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"Your biggest challenge isn't someone else. It's the ache in your lungs and the burning 
in your legs and the voice inside you that says 'CAN'T' -- but you don't listen.
You just push harder. And then you hear the voice whisper 'can.' And you discover
the person you thought you were is no match for the one you really are."
~ unknown
One-hundred forty ultra runners will soon be battling those voices inside themselves. How many will be able to triumph over the inevitable negative thoughts they will experience during a hundred grueling miles of mountain trails ranging in altitude between 9,000 and 14,000+ feet?

It's that time of year again -- time for the eighteenth running of the Hardrock Hundred (HRH) footrace through the San Juan Mountains.

And for at least the sixth time Jim and I are here to see friends who are running the race and offer our volunteer services to help facilitate the event. This year we will be helping with runner check-in, timing at the Cunningham aid station, and radio communications throughout the weekend at race headquarters.


Although runners have been gathering in Silverton for the last two or three weeks to acclimate and familiarize themselves with the course, the official pre-race events began today with the first opportunity for runners to check in, the annual potlick (HRH-speak for "potluck") lunch, and a lengthy trail briefing:

Due to renovation work being done at the high school gym that has traditionally been used for the race start/finish, pre-race activities, and post-race awards ceremony, a new venue half a mile away was chosen -- the lodge at the Kendall Mountain Ski Resort.

The lodge will be supplemented by the humongous tent Rodger Wrublik brought with him from the Phoenix area that he formerly used when he directed the Across the Years footraces:

Rodger brought all his flags from ATY, too, and others have been added to
reflect all the states and countries in which the Hardrock runners live.

I don't know what additional costs were incurred, if any, for the use of this new venue but I can tell you one thing: I much prefer it to the gym!

The lodge is spacious and beautiful, the tent can hold more people comfortably for briefings and the awards ceremony, and more runners and volunteers aere able to park their vehicles and campers in the large parking area and meadow at the base of the mountain.

It will be interesting to see if the race is based here next year or HQ is back in the gym.


Yesterday was our 14th day in the Forest Service campground on South Mineral Creek Road but the host and rangers didn't start "counting" until a couple of days after that.

We've ascertained that the Forest Service is indeed serious about enforcing the two-week camping rule throughout Colorado, not just in the Columbine District. To avoid a $75 fine per day we knew we'd have to move this week -- despite the fact that most campers went home on Tuesday and the campground is as empty as it was when we arrived.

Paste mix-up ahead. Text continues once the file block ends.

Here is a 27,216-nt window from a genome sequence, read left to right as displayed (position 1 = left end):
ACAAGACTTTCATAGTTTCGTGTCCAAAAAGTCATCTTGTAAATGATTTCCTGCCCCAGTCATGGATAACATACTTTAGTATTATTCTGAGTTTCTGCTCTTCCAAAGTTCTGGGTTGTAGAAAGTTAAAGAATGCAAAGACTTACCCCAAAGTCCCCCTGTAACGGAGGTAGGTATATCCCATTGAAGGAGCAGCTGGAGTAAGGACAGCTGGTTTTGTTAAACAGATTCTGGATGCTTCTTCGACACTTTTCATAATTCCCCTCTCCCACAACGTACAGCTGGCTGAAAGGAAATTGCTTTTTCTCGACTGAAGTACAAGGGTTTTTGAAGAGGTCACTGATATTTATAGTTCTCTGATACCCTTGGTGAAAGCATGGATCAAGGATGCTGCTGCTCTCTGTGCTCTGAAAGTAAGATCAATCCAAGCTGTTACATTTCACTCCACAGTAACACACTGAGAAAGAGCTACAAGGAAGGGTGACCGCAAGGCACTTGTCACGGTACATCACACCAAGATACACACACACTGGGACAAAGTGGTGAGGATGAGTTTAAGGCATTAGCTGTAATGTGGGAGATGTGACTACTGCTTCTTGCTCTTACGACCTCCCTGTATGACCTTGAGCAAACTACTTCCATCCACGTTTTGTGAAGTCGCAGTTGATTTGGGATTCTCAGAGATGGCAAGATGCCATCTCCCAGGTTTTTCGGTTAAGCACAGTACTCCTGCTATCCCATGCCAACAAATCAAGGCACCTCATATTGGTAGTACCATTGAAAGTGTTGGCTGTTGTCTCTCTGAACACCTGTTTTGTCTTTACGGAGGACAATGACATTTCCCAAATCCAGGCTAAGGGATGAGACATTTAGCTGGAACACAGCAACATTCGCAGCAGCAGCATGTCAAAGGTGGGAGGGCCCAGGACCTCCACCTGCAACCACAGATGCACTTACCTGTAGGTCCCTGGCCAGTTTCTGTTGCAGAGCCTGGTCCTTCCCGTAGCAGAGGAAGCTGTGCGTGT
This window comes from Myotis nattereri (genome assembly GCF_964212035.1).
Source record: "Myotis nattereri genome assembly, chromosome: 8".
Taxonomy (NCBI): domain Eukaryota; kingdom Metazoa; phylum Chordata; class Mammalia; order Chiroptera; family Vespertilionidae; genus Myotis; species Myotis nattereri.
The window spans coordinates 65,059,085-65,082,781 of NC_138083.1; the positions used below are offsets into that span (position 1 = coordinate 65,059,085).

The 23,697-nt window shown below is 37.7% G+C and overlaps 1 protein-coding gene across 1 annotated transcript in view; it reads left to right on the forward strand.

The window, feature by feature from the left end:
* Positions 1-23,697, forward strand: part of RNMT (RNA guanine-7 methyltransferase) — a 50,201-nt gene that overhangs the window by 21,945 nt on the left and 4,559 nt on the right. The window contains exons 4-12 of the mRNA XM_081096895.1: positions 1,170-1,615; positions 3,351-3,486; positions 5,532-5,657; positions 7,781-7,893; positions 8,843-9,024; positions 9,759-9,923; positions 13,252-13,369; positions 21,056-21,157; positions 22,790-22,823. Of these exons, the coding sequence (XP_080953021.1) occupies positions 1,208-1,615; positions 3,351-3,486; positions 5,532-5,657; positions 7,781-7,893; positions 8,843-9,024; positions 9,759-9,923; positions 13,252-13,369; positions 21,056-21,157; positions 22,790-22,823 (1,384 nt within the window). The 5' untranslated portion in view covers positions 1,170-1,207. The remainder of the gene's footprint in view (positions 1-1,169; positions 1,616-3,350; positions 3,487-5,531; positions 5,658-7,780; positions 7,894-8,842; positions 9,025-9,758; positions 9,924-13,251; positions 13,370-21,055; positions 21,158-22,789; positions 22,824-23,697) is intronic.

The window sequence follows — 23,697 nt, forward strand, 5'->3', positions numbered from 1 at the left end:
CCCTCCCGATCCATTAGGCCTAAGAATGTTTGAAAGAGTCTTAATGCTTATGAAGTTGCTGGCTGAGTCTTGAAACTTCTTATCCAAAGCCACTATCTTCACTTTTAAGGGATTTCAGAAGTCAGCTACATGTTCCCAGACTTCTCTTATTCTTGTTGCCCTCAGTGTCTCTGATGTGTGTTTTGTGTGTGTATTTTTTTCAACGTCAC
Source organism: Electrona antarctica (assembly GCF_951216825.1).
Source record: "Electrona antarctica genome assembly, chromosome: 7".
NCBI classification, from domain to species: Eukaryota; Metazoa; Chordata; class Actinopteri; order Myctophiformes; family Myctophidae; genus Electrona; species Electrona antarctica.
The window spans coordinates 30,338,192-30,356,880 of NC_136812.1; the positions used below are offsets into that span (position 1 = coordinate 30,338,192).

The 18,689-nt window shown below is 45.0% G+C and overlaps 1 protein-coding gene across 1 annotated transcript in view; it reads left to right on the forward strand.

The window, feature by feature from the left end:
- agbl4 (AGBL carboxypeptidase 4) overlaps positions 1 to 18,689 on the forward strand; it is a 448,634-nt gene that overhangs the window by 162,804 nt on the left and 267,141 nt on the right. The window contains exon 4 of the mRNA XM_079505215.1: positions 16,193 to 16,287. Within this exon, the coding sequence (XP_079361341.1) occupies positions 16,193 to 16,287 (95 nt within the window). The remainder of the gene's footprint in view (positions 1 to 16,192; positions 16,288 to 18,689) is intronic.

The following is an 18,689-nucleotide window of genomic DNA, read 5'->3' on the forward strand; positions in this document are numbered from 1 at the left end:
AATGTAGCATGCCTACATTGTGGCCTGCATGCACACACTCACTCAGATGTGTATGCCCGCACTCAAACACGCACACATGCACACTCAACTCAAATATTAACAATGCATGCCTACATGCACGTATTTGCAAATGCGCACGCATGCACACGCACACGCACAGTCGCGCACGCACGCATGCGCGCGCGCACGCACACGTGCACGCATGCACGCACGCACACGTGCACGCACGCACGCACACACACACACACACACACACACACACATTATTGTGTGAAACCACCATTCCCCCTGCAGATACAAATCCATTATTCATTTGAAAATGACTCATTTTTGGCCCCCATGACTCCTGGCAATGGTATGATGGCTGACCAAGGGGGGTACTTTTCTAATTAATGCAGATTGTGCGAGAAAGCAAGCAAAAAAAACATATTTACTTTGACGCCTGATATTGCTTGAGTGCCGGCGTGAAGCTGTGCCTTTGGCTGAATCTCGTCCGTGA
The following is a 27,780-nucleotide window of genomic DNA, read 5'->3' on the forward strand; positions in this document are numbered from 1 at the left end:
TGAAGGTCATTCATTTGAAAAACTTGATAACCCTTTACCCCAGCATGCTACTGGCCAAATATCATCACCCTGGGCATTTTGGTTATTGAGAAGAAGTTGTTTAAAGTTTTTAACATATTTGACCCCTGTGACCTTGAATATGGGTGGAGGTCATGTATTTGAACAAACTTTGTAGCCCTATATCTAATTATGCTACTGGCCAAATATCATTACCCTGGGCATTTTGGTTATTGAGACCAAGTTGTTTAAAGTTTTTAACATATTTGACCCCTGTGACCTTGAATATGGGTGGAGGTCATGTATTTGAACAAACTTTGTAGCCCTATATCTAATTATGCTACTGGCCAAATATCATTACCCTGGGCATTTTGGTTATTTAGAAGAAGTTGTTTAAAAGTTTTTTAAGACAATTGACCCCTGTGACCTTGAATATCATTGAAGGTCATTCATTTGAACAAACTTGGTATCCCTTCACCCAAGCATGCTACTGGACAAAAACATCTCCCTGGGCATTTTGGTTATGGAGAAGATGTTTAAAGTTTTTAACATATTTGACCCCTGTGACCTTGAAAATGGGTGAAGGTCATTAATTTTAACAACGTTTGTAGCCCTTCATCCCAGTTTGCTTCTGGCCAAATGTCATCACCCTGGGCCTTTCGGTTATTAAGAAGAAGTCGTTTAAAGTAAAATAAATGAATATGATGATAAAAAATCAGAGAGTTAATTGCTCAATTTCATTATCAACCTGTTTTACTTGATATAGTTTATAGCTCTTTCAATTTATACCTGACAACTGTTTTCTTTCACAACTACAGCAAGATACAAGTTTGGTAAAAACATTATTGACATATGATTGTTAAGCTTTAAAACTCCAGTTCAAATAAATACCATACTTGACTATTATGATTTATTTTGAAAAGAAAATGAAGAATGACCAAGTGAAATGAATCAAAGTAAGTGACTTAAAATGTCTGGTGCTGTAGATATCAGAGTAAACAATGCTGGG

Rules are rules, even if they appear to us to be stupid.

The new finish line

Our ham radio friends Roy and Laura were camped at South Mineral Creek even longer than we were so all four of us have been researching our options for a different camping area.

We've had our fingers crossed that we could gain permission to park our RVs near race headquarters during the race since we'll be working communications for all sorts of hours over a span of four or five days. The communications director (Shauna) and her husband (Steve) always park their camper close to HQ during the race. They and some other communications volunteers are close to the lodge now, since the room we'll use for communications is upstairs in that building. There's a lot more room for us at the ski resort than near the gym.

What could be more convenient and encourage Jim, Roy, Laura, and me to work the most hours if we and the other "hams" are near our work station at HQ?? There's plenty of room in the nearby meadow not only for volunteers, but also for any runners who want to park campers there.

The precedent has been set. During the 4th of July holiday the city of Silverton allows visitors to camp for a fee along the Animas River and in the large meadow at the base of Kendall Mountain.

We are willing to pay a fee to be close to race HQ, although we prefer to park for free since we plan to volunteer several days of our time for an event that pads city coffers.

Oops -- the Hardrock rock broke in transit to this location (it was repaired
before the race). Finishers kiss the rock instead of crossing a finish line.

We drove into town early yesterday morning to see if either the race director (Dale) or volunteer director (Lois) was at the lodge. It was locked but we saw some volunteers, including our friend Gerry Roach, working on the Hardrock rock at the finish line.

Gerry and his wife Jennifer got permission from Dale yesterday to park their camper in the adjacent field for the duration of the event. To their knowledge, runners and volunteers are allowed to park there this year.

Jim talks with Jennifer and Gerry, who are busy getting their drop bags packed for the race.

That was all we needed to hear, although we confirmed Gerry's information later with Shauna and Dale.